Casey Crosby thought he was finished with baseball.
Seven years after being drafted out of high school by the Detroit Tigers in the fifth round of the 2007 draft, the former Kaneland pitcher was out of the game following an injury-plagued career that included two elbow surgeries.
By then married with one child and another on the way, Crosby went to work at a bank and enrolled at Northern Illinois University in 2015, convinced his days on the diamond were done.
He was wrong.
When the Cubs made their run to the World Series title in 2016, Crosby got the itch again.
“I started watching baseball again and started missing it,” Crosby said. “I thought, ‘Why not see if my arm can hold up and see if I can make this work again?’
“It felt like I had nothing to lose and everything to gain, so I went for it. I’m just a guy [for whom] it’s hard for me to give up. It really takes a lot to walk away.”
Encouraged by his wife, Haley, Crosby resumed training and played for the Lincoln Saltdogs of the independent American Association in 2017. After recording a 2.16 earned-run average in 16.2 innings that year, Crosby was signed by the Minnesota Twins and pitched in their minor league system in 2018, compiling a 1-2 record in 12 games.
After being released by the Twins, Crosby had a third elbow surgery last October – but still wasn’t ready to call it quits.
So, when the Chicago Dogs came calling, Crosby answered. The Rosemont-based independent team was the perfect fit for the 6-foot-5 southpaw, who gets to stay home with Haley and their daughters, Tessa, 5, and Gemma, 3.
“I did this so I could be home with my family,” Crosby said. “Indy ball doesn’t pay very much, so if I’m not going to be paid a lot, I might as well stay home and have a normal day.
“[Haley] has been my ultimate supporter. Everything I’ve done, she’s the one who pushed me to make my comeback and keep training. I pretty much owe everything to her.”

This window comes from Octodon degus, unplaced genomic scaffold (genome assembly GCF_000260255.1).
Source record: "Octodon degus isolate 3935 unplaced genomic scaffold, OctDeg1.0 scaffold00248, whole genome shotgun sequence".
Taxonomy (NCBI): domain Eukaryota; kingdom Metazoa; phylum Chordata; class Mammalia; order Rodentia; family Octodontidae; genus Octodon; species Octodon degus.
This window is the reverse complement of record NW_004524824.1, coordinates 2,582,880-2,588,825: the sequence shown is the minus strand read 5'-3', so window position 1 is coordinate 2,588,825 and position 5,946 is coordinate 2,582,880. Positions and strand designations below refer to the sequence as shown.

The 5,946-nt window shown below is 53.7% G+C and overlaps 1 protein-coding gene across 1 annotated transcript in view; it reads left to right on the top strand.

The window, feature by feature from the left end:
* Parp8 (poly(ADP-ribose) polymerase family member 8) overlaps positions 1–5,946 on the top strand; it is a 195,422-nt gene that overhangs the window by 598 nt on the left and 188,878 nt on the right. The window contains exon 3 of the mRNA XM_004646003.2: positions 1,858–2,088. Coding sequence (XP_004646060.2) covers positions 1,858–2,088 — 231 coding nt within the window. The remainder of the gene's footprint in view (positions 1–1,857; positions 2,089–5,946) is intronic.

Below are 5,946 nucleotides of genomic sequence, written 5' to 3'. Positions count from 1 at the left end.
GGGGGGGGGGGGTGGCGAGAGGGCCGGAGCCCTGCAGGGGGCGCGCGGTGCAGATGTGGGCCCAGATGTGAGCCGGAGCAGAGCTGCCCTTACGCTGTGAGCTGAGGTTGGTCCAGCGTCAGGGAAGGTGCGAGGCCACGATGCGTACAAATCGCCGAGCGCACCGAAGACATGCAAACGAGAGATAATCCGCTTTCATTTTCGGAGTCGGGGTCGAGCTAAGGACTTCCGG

What does Crosby have, baseball-wise?
Despite missing the first several weeks of the season with a strained left oblique, Crosby, 30, has been a valuable member of the Dogs’ bullpen. In his first seven appearances, Crosby was 1-0 with a 2.45 ERA and struck out 14 in 71/3 innings.
“He’s pitching really well now,” Dogs manager Butch Hobson said. “He has a great arm, and right now he’s got good command of that 12-to-6 breaking ball he’s got. He’s throwing 95 to 96 [mph], and his changeup is good, too.”
That kind of stuff is what prompted the Tigers to call up Crosby in 2012, when he made his only two major league appearances, going 1-1 with a 9.49 ERA. A return to the majors is a long shot, of course, but Hobson is optimistic Crosby will return to affiliated baseball.
“Had he not gotten hurt in spring training, I believe he would already have been signed by an organization,” Hobson said. “I love him. He’s a great guy and a true professional.
“He’s got a lot of energy about him. Every time he pitches, there’s a scout in the stands watching because of that arm and that experience. When he can command all of his pitches, throwing 95 to 96, there’s no reason he should be here.”
Yet Crosby is enjoying his stay with the Dogs, who have another former major leaguer in their bullpen in Carlos Zambrano. The 37-year-old former Cubs ace also is a reliever now, and Crosby relishes being teammates.
“We have a great time out there,” Crosby said. “Carlos is a great teammate and open to talking to us.
“He’s literally just one of the guys. It’s not like he has this big-league aura around him.
“He has really found himself and found God, and he’s got joy in his heart, and it’s just cool to see. ... It’s very infectious.”
Hobson said Crosby’s enthusiasm has been infectious and his perseverance a great example to his teammates.
“It’s definitely good for the younger players to see,” Hobson said. “I think it reflects on how much Casey loves the game and how much he loves to pitch, and that should be recognizable without us even talking about it, and I think it is.”
Crosby will reevaluate his career after this season. He may play winter ball in the Dominican Republic and continue pitching next year.
If not, Crosby intends to go to grad school to become a certified public accountant. He graduated from NIU in May with an accounting degree.
Accounting will give Crosby the job security that baseball does not, but he’s proud of his comeback after all the injuries.
“I look back on my career, and I don’t have any ill will,” Crosby said. “I’m just happy to still be playing in my 30s.
“The time I took off really opened my eyes up to how lucky I am to be playing baseball professionally. I’m having a great time.”